During my freshman year in high school, I picked up a new game for my new computer system — Sid Meier’s Civilization II. This was a mistake. Just after lunch, I installed the game and started playing. The next time I looked away from the screen, it was pitch black outside and everyone else in the house was fast asleep. Engrossed in helping my virtual Romans conquer their randomly generated world, I had lost an entire day.
This memory came back to me recently when reading the fascinating article “Religion: The Game” at The Immanent Frame. Author Jason Anthony explores the prevalence of interactivity — “mediatization” in the academic language of the day — and how it impacts our spiritual and religious lives. We live now in an age where narratives are not simply stories where one person tells and another listens, but interactive experiences. The expectation is that the reader is no longer absorbing and engaging with a set text, but is helping to build out that text, to flesh it out and to participate in making it real.
Our twenty-first-century stories have evolved—or returned—to a more participatory format, a phenomenon which in the academy is coming under the critical rubric of cross-media or trans-media. Such stories are no longer discreet [sic] entities that exist between two covers but cultural experiences, a wide space to explore. Play Downtown [sic] Abbey: the Game. Watch Battleship: the Movie. Jump on the Transformers roller-coaster ride. The “real” form of a story dwindles in importance. On opening night of the 50 Shades of Grey movie, it’s barely a footnote that the story began as fan-fiction on a Twilight message board.
Religious traditions allow us to engage the world so that it might make sense to us. In this sense, they are “interactive.” Scripture, liturgy, and spirituality all draw us into a dialogue, an interaction, with our world, with each other, and with God.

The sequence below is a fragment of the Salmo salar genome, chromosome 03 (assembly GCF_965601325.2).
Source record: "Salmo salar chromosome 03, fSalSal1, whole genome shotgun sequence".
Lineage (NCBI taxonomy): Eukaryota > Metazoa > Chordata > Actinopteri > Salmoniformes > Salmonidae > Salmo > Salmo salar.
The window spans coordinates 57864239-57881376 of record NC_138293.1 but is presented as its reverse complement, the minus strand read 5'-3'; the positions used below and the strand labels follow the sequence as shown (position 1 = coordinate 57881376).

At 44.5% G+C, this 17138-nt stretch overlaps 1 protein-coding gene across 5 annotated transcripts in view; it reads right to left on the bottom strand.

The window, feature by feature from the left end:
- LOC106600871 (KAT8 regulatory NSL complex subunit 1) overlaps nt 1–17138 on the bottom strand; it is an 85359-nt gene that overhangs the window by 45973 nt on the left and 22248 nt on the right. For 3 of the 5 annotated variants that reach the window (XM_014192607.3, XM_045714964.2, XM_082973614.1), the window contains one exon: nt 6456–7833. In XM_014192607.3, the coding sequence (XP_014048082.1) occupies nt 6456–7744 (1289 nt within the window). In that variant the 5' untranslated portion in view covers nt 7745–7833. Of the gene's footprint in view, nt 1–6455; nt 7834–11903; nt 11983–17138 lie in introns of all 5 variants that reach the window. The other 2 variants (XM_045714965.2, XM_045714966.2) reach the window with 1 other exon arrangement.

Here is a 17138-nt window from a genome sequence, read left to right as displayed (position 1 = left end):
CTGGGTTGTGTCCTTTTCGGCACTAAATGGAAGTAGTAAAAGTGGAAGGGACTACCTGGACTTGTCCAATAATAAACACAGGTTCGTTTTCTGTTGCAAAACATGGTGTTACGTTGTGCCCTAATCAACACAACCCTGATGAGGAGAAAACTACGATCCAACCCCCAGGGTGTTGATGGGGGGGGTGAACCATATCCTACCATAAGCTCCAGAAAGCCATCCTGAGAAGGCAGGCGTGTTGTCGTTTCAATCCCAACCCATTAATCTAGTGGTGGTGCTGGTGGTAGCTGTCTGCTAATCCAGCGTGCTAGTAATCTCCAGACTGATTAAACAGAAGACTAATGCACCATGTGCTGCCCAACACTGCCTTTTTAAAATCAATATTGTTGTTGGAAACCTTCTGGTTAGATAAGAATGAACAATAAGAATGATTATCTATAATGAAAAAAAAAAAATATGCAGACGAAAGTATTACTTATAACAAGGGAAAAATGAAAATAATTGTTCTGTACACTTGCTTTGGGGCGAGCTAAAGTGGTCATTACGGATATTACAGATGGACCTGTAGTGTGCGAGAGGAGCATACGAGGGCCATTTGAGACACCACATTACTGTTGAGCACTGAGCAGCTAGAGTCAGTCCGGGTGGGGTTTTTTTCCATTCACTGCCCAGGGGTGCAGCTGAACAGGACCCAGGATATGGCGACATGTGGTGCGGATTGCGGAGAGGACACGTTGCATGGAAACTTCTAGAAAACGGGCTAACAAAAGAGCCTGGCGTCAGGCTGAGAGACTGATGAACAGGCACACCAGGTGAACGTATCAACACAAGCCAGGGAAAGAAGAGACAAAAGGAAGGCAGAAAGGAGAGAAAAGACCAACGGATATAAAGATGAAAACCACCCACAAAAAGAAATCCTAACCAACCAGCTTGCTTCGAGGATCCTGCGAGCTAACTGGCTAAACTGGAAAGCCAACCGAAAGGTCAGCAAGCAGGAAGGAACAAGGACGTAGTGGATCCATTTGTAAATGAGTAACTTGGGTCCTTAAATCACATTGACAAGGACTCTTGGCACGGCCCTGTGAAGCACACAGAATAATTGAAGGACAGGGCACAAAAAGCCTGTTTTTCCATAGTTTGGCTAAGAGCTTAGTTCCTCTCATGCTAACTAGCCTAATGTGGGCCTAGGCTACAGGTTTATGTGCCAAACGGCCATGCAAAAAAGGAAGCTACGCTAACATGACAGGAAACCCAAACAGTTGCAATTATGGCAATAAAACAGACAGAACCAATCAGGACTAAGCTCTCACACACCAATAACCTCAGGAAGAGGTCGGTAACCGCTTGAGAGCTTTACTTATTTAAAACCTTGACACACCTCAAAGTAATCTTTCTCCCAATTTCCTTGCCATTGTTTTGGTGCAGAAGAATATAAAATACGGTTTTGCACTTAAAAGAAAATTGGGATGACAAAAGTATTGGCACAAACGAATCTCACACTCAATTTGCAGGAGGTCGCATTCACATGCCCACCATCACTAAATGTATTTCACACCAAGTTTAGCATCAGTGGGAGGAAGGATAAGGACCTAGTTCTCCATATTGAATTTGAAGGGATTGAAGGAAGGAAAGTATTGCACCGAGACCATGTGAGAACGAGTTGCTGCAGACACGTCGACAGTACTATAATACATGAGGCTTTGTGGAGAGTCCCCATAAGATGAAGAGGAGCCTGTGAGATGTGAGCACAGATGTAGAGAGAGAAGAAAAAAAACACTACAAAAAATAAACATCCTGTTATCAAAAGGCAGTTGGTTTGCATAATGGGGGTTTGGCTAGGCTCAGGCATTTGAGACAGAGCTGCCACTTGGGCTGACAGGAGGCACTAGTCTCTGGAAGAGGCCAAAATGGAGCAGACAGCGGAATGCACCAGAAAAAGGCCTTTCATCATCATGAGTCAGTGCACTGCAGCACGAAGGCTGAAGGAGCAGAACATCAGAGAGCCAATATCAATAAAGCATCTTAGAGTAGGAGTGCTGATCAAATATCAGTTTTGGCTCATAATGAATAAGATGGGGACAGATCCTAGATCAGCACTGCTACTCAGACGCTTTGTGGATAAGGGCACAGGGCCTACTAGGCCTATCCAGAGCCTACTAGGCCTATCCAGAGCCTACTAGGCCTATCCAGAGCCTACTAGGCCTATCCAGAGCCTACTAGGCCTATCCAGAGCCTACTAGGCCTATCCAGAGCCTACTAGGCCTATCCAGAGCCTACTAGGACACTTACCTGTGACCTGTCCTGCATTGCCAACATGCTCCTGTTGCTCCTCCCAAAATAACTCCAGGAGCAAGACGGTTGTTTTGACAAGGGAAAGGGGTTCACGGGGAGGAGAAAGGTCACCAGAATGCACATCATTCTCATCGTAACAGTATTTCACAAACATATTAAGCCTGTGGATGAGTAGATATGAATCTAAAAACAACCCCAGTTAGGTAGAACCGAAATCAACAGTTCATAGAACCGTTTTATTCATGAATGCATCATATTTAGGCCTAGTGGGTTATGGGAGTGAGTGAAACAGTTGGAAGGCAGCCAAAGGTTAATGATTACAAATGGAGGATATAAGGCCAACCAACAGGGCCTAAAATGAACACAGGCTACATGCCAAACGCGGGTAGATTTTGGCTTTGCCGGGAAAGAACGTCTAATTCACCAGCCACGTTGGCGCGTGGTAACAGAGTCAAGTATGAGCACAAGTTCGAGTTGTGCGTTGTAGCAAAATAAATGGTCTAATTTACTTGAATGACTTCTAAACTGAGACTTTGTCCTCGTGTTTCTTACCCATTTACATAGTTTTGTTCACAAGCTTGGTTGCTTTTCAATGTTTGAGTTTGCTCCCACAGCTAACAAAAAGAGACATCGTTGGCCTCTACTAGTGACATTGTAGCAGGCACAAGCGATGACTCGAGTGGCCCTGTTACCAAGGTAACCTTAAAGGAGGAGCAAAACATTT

Games themselves understand this. Religious idioms and tropes are staples of games, particularly those that aspire to deep and powerful “world building.” The Civilization series has often included various ways to represent religion in its simulated worlds. My most recent video game obsession, Dragon Age: Inquisition, is imbued with religious themes. Indeed, the underlying story of the series is one of religious experiences — good and bad — and the nature of how various individuals and societies deal with divine and mystical realities.
So, what does this offer to those of us with actual — not just digital — religious and spiritual orientations? It reminds us that our experiences of God are not just intellectual endeavors. Scripture comes alive through exercises such as Ignatian Contemplation or Lectio Divina. Imagination and creativity allow us to be present with Jesus on the beach, with the Apostles on the road, or with God in silence. Collectively, our liturgies are conversations between God, community, and individuals. Church teaching calls for “full, active, and conscious participation” — not just mere observation. Pope Emeritus Benedict XVI even referred to liturgy as a form of play, a rehearsal of life with God which takes us out of the routine and ordinary. Our goal with each of these exercises is a deeper experience, to hear and encounter God alive in our own lives.
Thus, the lessons of interactivity aid us in deepening our relationship with God and with each other. “World Building” is not just something for games; it speaks to a deep yearning within all of us.